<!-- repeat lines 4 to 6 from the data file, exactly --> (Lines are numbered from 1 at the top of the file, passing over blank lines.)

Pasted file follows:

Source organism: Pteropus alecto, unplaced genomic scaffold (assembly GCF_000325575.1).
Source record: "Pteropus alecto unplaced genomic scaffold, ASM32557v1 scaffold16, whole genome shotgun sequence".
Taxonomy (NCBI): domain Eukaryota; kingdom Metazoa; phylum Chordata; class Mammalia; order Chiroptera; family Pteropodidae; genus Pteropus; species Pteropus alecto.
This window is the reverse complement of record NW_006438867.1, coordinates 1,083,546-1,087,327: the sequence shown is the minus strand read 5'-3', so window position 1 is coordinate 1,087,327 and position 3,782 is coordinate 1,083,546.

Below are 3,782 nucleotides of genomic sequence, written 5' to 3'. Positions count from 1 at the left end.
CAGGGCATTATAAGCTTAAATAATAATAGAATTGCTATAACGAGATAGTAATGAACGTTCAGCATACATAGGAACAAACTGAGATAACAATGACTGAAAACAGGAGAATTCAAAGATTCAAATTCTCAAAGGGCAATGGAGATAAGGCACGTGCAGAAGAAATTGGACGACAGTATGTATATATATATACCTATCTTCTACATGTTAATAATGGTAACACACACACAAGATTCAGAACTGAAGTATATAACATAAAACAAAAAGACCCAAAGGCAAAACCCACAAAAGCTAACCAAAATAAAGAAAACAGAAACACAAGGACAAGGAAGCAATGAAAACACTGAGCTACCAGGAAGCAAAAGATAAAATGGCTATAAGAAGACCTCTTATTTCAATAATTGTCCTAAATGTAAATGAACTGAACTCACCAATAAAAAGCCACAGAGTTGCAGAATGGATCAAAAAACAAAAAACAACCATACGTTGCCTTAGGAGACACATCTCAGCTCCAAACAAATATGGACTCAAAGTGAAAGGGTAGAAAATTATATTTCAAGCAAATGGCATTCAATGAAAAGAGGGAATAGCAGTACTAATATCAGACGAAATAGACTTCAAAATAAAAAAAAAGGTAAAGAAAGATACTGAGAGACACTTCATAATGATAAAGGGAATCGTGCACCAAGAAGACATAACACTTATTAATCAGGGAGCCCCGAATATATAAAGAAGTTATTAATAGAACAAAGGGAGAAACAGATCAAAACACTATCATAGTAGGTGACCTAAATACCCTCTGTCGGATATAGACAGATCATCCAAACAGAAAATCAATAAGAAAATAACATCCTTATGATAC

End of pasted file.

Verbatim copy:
This window is the reverse complement of record NW_006438867.1, coordinates 1,083,546-1,087,327: the sequence shown is the minus strand read 5'-3', so window position 1 is coordinate 1,087,327 and position 3,782 is coordinate 1,083,546.

Below are 3,782 nucleotides of genomic sequence, written 5' to 3'. Positions count from 1 at the left end.
CAGGGCATTATAAGCTTAAATAATAATAGAATTGCTATAACGAGATAGTAATGAACGTTCAGCATACATAGGAACAAACTGAGATAACAATGACTGAAAACAGGAGAATTCAAAGATTCAAATTCTCAAAGGGCAATGGAGATAAGGCACGTGCAGAAGAAATTGGACGACAGTATGTATATATATATACCTATCTTCTACATGTTAATAATGGTAACACACACACAAGATTCAGAACTGAAGTATATAACATAAAACAAAAAGACCCAAAGGCAAAACCCACAAAAGCTAACCAAAATAAAGAAAACAGAAACACAAGGACAAGGAAGCAATGAAAACACTGAGCTACCAGGAAGCAAAAGATAAAATGGCTATAAGAAGACCTCTTATTTCAATAATTGTCCTAAATGTAAATGAACTGAACTCACCAATAAAAAGCCACAGAGTTGCAGAATGGATCAAAAAACAAAAAACAACCATACGTTGCCTTAGGAGACACATCTCAGCTCCAAACAAATATGGACTCAAAGTGAAAGGGTAGAAAATTATATTTCAAGCAAATGGCATTCAATGAAAAGAGGGAATAGCAGTACTAATATCAGACGAAATAGACTTCAAAATAAAAAAAAAGGTAAAGAAAGATACTGAGAGACACTTCATAATGATAAAGGGAATCGTGCACCAAGAAGACATAACACTTATTAATCAGGGAGCCCCGAATATATAAAGAAGTTATTAATAGAACAAAGGGAGAAACAGATCAAAACACTATCATAGTAGGTGACCTAAATACCCTCTGTCGGATATAGACAGATCATCCAAACAGAAAATCAATAAGAAAATAACATCCTTATGATAC